• United States
Senior U.S. Correspondent

Worker tracking service coming to Nextel phones

Mar 04, 20033 mins
Computers and PeripheralsUnified Communications

A service that lets enterprises track their employees to within a few feet using GPS has made the leap from embedded hardware in vehicles to mobile phones.

At Road has teamed up with Nextel to offer its Mobile Resource Management (MRM) system on mobile phones. Two Motorola handsets sold by Nextel, the i88s and i58sr, have GPS capability built in and can be used by the MRM service, said Linda Standen, At Road’s vice president of marketing.

Enterprises can use At Road’s service to manage mobile workers, with benefits such as billing validation and more efficient dispatching of skilled workers. The service can help organizations assess and improve the productivity of a mobile work force, Standen said. Until now it has used embedded GPS devices, generally in vehicles. With the new service, called Pocket Edition 1.0, managers will be able to track employees’ movements even if they often work on their feet or park at a site and walk around.

As part of its service, At Road, in Fremont, Calif., collects location information from each device and saves it for about two weeks, Standen said. Customers can download the data and store it in their own files, print it or feed it into applications.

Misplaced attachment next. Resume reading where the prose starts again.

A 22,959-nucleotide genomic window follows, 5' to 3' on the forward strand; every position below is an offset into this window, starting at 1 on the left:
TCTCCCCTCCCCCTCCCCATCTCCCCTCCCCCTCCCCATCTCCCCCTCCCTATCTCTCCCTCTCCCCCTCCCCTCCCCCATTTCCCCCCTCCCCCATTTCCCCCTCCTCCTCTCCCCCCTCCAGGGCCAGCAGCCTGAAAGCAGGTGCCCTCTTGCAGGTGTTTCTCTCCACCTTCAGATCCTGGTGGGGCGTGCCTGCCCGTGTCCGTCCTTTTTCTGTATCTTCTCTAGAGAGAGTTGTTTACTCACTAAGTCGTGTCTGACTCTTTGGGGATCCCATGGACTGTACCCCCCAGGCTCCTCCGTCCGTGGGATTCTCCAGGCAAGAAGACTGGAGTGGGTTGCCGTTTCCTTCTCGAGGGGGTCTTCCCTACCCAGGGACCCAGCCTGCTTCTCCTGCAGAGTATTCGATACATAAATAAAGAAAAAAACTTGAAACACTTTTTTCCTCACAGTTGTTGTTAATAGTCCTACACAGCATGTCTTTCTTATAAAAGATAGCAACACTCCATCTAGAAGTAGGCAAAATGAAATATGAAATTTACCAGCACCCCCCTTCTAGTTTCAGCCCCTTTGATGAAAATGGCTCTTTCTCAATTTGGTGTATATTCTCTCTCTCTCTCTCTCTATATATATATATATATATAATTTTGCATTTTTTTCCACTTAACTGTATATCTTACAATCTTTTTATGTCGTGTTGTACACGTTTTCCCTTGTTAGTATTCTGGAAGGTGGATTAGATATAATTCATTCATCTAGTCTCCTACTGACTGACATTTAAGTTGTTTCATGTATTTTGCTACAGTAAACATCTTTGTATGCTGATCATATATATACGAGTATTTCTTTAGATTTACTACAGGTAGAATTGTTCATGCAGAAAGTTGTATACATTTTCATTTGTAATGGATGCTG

Three customers are already using Pocket Edition 1.0, according to Standen, who said she couldn’t yet name them. One is a waste management company that wants to be able to prove its employees collected or delivered waste on time and in the right place, for billing purposes. Another is a school district that needs to keep track of bus drivers and teachers across many schools. In addition, a security company plans to give the phones to guards to aid in dispatching and to get location information in case of emergency calls, Standen said.

Nextel’s phones, which work on an Integrated Digital Enhanced Network network, are the first to carry At Road’s service. At Road also offers its service over Cellular Digital Packet Data and plans to launch services next month over CDMA2000 1x and General Packet Radio Service networks.

The MRM service, available now, costs $39.95 per month, per device, on a three-year contract. The price goes up to $41.95 on a two-year contract and $45.95 on a one-year contract. Users also have to buy Nextel’s Packetstream service, which starts at $12.99 per month for 256K bit/sec of data sent and received. Nextel sells the i88s handset for $139.99 and the i58sr for $149.99.